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dc.contributor.author Wilkinson, Shirley Dawn en_US
dc.date.accessioned 2009-12-01T20:14:39Z
dc.date.available 2009-12-01T20:14:39Z
dc.date.issued 1980 en_US
dc.identifier ocm72810171 en_US
dc.identifier.uri http://hdl.handle.net/1993/3444
dc.description.abstract Although studies have documented the state of consumer indebtedness in terms of family characteristics, socio-economic status, and income debt ratios, few researchers have probed the role of financial institutions and social agencies in disseminating family financial management principles. A mailed Hiring Practices questionnaire and a Family Financial Services interview schedule were developed by the researcher to obtain data on a total of 16 research questions. These research questions examined the type, extent, and differences in family financial management counselling availab1e to families in Winnipeg; financial institutions' and social agencies' perceptions of the acceptability of person(s) trained in family financial management counselling; and recommendations for improving family financial management counselling in Winnipeg. Nine major findings were identified. First, involvement in family financial management counselling was acknowledged by 91.8 percent of the interviewees and denied by 67.7 percent of the mailed questionnaire respondents. Second, financial management group education was offered by 81.8 percent of the social agencies and 16.1 percent of the financial institutions. Third, credit was granted by 94.3 percent of financial institutions contrasted with 9.1 percent of social agencies. Fourth, managers and representatives were the common job titles mentioned by every type of financial institution when asked who counsels. Social agencies used less standardized, more diverse job titles. Fifth, case studies were perceived in a biased manner according to the image that particular degrees connote. Organizations rarely advertised for employees by specifying degree requirements; work related experience was considered very important yet lacking in most job applicants. Sixth, the preventive, crisis and progressive oriented framework of family financial management counselling varied significantly by organizational type. Seventh, clients were dependent upon staff for financial advice in 66.3 percent of the organizations surveyed. Eighth, the family financial management counselling system in Winnipeg was considered to be inadequate by 45.9 percent of respondents. Suggestions for improvement recommended that financial courses be implemented in educational institutions,from junior high through to universities and community colleges. Finally, a total of 94.7 percent of the respondents identified educational institutions as the most appropriate auspice for a new non-profit family financial management counselling service. en_US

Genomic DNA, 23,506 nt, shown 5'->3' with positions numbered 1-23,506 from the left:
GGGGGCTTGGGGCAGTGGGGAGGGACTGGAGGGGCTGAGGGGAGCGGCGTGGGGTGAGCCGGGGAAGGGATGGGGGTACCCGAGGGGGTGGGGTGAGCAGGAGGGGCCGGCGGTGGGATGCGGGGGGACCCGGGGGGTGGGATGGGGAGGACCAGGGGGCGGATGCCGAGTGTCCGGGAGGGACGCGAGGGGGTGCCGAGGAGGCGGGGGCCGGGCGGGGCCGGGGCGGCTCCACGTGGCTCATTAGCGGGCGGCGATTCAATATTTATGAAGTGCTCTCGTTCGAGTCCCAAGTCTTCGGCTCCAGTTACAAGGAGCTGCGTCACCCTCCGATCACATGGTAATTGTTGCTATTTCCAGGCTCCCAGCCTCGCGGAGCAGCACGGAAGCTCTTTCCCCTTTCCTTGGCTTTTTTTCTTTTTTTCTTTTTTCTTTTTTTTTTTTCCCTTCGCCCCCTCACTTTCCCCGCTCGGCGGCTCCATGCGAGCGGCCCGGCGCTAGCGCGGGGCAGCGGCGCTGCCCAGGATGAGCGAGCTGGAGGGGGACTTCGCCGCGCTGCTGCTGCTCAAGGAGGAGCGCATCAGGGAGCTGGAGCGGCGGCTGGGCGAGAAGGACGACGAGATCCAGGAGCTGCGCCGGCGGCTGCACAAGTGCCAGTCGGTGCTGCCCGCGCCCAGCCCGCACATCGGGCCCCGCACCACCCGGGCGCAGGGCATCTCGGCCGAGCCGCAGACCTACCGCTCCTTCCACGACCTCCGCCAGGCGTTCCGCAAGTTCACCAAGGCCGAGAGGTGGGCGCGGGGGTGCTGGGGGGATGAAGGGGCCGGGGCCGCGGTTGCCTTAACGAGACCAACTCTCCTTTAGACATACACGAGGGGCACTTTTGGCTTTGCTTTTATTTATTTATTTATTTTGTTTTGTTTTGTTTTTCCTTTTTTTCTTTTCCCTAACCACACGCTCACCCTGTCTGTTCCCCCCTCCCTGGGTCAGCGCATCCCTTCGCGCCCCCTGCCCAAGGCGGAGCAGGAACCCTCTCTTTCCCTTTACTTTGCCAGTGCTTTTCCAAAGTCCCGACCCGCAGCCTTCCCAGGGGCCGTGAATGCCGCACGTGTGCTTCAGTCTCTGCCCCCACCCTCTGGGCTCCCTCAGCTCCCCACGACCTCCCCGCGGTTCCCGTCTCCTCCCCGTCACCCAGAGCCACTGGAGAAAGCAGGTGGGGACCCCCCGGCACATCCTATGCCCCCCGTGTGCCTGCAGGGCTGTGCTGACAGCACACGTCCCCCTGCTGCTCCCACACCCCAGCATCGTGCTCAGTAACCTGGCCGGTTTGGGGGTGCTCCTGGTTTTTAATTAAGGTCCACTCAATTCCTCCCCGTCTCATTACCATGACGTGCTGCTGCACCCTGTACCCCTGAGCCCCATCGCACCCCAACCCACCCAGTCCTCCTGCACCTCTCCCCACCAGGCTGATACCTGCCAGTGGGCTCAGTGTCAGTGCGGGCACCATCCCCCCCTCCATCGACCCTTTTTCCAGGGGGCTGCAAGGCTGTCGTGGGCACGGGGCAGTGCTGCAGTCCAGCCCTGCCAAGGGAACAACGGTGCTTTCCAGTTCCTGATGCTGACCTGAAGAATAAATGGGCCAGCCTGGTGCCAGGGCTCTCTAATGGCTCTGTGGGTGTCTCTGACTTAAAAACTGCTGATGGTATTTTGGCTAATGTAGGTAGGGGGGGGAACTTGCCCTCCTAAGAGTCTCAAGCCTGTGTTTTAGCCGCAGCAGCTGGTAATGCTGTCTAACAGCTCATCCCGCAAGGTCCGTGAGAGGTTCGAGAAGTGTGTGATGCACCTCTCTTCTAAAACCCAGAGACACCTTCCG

dc.format.extent xi, 146 [i.e. 173] leaves : en_US
dc.format.extent 16867578 bytes
dc.format.mimetype application/pdf
dc.language en en_US
dc.language.iso en_US
dc.rights The reproduction of this thesis has been made available by authority of the copyright owner solely for the purpose of private study and research, and may only be reproduced and copied as permitted by copyright laws or with express written authorization from the copyright owner. en_US
dc.rights info:eu-repo/semantics/openAccess
dc.title Identification of and recommendations for family financial management counselling in Winnipeg, Manitoba en_US
dc.type info:eu-repo/semantics/masterThesis
dc.type master thesis en_US
dc.degree.discipline Family Studies en_US
dc.degree.level Master of Science (M.Sc.) en_US


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